What I Learned From the Mt. Pinatubo Eruption

Way back in 2001, I wrote an essay for school that compared the volcanic eruptions of Mt. Pinatubo to Mt. St. Helens. Mt. Pinatubo is considered one of the more powerful eruptions of the 20th century. When I was living in Angeles City, Philippines, the volcano wasn’t too far away. The main eruption happened on June 15, 1991.

This post will go over three lessons I learned as a result of the volcanic eruption.

I know what it feels like to be involved in a volcanic eruption

As stated earlier, the main eruption happened on June 15, 1991. My brother and I were playing outside when we saw a large mushroom cloud erupt into the sky. We ran inside not knowing what it was.

I had seen nuclear bomb specials on TV before and I thought that’s what the explosion might have been. My mom informed us that it was the volcano erupting.

That sky grew dark quickly as both a volcanic eruption and a typhoon struck at about the same time. The rain soaked the ash and it began to literally rain rocks.

The rain-soaked ash collapsed many structures, including a small part of our house. The night of the major eruption, we had to deal with raining ash, a major typhoon, and non-stop earthquakes.

The next day was fairly sunny. It looked like it had just snowed.

Soon after the eruption, my family and I evacuated to Manila where we awaited our trip back to the United States.

I know what it feels like to be poor

While in the Philippines, my family lived in a fairly nice neighborhood with a nice house. We had a yard boy, a nanny, and a guard dog. We had people cook for us, and had people to buy our groceries.

My family and I arrived around June 22nd, 1991 in Las Vegas, Nevada. Gone were the luxuries we were used to.

My mom was familiar with Las Vegas and decided on this city to live in. My mom had a friend with a small apartment and he allowed us all to stay in it until she could afford her own place. For a month, my brother, my sister, my mom, my mom’s friend, and I, all stayed in a small, one-bedroom apartment.

All of our things in the Philippines had to be shipped over, so we literally only had what was in our suit cases. I was ten at the time and when you are that age, you grow out of clothing fast. As a result, my brother and I would always go to school with bad shoes and clothes that didn’t fit. My mom simply couldn’t afford to buy us clothes but once a year.

My mom could only initially find a job cleaning motel rooms, so her income wasn’t that great. We were eventually able to move into our own place in Vegas, but we had absolutely no furniture and had to sleep on the floor.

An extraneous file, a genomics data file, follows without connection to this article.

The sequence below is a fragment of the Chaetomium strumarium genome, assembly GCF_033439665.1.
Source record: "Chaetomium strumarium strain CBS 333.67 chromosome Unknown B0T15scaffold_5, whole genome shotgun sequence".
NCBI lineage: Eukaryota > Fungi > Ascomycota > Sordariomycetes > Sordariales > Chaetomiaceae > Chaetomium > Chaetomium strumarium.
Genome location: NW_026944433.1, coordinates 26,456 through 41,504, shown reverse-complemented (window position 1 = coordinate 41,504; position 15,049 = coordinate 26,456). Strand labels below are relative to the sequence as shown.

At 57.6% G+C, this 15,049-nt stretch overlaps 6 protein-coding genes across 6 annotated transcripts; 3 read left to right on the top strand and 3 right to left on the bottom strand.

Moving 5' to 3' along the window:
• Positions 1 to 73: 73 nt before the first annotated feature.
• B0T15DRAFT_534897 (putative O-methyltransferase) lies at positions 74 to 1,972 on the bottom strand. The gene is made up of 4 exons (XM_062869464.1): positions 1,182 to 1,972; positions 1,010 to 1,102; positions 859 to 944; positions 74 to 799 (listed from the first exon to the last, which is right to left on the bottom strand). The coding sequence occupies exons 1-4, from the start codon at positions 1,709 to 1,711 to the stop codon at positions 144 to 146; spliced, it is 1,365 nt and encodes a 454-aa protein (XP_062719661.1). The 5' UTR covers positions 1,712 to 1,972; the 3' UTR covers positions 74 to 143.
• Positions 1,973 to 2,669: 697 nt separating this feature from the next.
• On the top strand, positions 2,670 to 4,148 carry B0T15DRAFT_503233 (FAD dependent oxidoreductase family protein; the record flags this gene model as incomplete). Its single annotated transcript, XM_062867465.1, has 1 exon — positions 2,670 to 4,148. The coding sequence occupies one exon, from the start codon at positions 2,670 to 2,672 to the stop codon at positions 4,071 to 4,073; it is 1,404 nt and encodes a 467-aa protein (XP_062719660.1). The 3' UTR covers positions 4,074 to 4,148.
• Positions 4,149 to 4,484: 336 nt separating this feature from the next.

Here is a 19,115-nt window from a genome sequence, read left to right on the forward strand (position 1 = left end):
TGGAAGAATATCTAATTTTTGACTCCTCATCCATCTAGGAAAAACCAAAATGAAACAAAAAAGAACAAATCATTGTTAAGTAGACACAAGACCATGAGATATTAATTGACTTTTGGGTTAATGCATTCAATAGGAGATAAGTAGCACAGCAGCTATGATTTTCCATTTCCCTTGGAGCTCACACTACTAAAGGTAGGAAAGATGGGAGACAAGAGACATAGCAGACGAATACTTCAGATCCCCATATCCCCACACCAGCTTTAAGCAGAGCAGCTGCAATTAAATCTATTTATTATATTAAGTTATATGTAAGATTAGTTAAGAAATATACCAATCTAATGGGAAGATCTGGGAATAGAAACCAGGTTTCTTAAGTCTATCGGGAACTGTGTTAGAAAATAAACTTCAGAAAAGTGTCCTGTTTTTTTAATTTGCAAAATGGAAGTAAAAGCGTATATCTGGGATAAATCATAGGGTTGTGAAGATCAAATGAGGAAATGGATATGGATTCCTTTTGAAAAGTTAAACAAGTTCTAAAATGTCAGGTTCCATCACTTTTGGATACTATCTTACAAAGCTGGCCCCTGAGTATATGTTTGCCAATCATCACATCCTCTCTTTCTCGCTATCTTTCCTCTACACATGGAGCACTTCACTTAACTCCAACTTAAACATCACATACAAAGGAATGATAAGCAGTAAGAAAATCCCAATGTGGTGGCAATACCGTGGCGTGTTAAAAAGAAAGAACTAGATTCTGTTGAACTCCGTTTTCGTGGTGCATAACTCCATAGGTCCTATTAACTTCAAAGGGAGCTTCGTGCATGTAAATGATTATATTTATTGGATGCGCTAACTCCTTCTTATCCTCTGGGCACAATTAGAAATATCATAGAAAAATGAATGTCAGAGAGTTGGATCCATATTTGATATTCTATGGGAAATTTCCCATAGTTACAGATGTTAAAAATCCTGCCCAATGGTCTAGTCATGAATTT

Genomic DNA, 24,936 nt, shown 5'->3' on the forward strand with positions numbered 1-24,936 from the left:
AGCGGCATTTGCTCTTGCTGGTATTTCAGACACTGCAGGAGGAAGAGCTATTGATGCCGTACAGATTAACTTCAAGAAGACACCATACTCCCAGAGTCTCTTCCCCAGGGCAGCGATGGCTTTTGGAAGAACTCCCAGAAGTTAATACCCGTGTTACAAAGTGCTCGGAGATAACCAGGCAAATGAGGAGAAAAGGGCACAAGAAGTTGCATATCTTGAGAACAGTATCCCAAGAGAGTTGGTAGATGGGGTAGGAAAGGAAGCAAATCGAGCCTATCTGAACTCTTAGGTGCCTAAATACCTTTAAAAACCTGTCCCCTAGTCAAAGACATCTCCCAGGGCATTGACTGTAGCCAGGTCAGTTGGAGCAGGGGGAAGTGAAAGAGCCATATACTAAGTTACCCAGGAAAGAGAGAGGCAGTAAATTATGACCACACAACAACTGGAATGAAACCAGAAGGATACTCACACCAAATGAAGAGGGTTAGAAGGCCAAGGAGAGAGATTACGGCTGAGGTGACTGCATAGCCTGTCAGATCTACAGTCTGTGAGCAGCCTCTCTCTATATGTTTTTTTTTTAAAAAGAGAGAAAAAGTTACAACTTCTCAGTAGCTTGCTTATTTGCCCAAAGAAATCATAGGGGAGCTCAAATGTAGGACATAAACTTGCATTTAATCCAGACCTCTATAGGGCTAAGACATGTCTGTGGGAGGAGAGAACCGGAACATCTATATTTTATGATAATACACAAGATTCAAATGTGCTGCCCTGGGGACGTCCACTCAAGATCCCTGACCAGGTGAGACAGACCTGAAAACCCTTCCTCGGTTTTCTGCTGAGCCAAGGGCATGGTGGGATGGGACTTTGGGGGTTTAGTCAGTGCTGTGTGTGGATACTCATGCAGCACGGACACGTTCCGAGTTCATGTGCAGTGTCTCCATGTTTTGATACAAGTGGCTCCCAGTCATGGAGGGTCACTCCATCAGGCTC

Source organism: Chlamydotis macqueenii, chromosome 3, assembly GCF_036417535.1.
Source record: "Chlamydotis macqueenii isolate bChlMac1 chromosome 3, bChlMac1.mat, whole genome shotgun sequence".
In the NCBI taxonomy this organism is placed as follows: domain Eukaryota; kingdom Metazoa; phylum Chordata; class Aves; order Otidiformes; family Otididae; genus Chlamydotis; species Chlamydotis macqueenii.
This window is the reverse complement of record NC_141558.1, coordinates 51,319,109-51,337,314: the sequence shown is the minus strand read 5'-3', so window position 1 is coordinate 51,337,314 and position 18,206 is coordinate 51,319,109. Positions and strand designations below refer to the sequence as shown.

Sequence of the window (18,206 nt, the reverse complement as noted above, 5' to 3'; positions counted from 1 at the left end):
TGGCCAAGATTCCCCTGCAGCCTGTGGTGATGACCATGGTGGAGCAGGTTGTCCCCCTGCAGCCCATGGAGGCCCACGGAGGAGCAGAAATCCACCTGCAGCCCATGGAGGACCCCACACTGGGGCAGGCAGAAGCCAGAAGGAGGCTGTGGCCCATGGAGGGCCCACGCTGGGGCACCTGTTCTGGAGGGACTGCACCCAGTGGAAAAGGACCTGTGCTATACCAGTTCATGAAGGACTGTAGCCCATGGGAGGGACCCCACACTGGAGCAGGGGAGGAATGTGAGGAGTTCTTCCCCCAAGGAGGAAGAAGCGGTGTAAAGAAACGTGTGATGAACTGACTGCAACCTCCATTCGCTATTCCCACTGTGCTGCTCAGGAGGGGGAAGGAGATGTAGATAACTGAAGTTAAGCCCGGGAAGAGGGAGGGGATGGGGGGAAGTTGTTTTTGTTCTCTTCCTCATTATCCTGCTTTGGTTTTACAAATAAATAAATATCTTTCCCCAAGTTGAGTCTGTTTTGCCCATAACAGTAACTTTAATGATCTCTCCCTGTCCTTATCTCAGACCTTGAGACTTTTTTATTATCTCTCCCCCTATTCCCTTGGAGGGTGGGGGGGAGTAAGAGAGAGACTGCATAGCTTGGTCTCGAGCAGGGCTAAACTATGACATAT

It was during this time that my brother and I grew very independent (with our mom always working) and tried to make our own money to buy our own clothes, food, school supplies, and more.

I know what it feels like to be an outsider

When I arrived into the US in 1991, I was in culture shock. I could never quite grasp why stores charged $1.99 for something instead of just $2. Beverly Hills 90-2-10 was now Beverly Hills 90210. Power Rangers were just starting to become hit in the US when my brother and I were exposed to them long ago in the Philippines.

My brother and I wore very “non-US” clothes and weren’t used to the slang. We both loved to play in the dirt, which was a no-no at an apartment complex. My brother and I were exposed for the first time to gang violence and the American school system.

I also marveled at how large a US city really was. In the Philippines, I would always walk around my neighborhood. In Vegas, I was kinda afraid to.


Thank you for reading the things I learned from the Mt. Pinatubo eruption. Feel free to ask me any questions you may have about my experiences in the Philippines.

This post was written as part of a group project for Middle Zone Musings. The topic is: What I Learned From

34 thoughts on “What I Learned From the Mt. Pinatubo Eruption”

  1. Ronald, very good entry for the project! I have lived and traveled many places around the world (not the Philipines, yet), but it was always for a job, and I knew it was temporary. Although I've moved my home around the U.S. a few times, I can just barely imagine having to uproot your life and change to a totally new country.

    Culture shock can be a real challenge. 😯 Glad you made it! 😛

  2. Robert,

    Thanks for the well wishes. I’ve moved around so many times, I think I’ve lost count. It’s an adventure every time.


    That’s right! What happened to you though? 😛

  3. Ronald,

    Great lessons, eloquently expressed. Thank you so much for sharing them with us. I guess I was lucky that my neighborhood was being built while I was a kid. Always lots of dirt to play in! 😉


  4. I think I was too young to fully comphrehend what exactly happened on the grand scale of things… I think I kinda just went with the flow and always had the thought that everything would be fine no matter what.. It wasn't until I was a teenager where I started to see poverty and the neighborhood as being a barrier and I developed a little resentment.. I remember the Phillipines and loved it but I think I was too young to really be like WOW I'm in another country.. I liked Vegas.. Maybe it is because I was born there.. In plus whatever issue's I did develop from the way I was raised, I have faced them, and moved on.. and am thankful for all the experience's.. Crazy we were in a Volcanic eruption though! Scary night.. I remember you crying like a little girl all night.. jk

  5. I have watched programmes about volcanic eruptions on Discovery Channel and National Geographic, but never wondered about the hardships that people face because of these natural disasters. I always used to look at them from a “photographic” opportunity and my wife used to chide for me for watching and enjoying “disasters”. Your post kind-of opened my eyes to the human suffering behind such events. thanks for the post.

  6. Rajaram,

    I love watching disaster shows, so don't feel bad. Sometimes it gives a greater appreciation of nature. However, I wouldn't wish a natural disaster on anyone.


    Yes. I loved dirt when I was younger! My brother and I would hunt and destroy all ants we could find. In the process, we demolished our back yard.


    I think that was you crying like a little girl. 🙂

    1. Sheila Sullivant

      Brotherly love!! I was on the U.S.S. Cape Cod that came to help with fresh water a few days after the actual eruption. I can remember thinking and wondering how terrifying it must have been.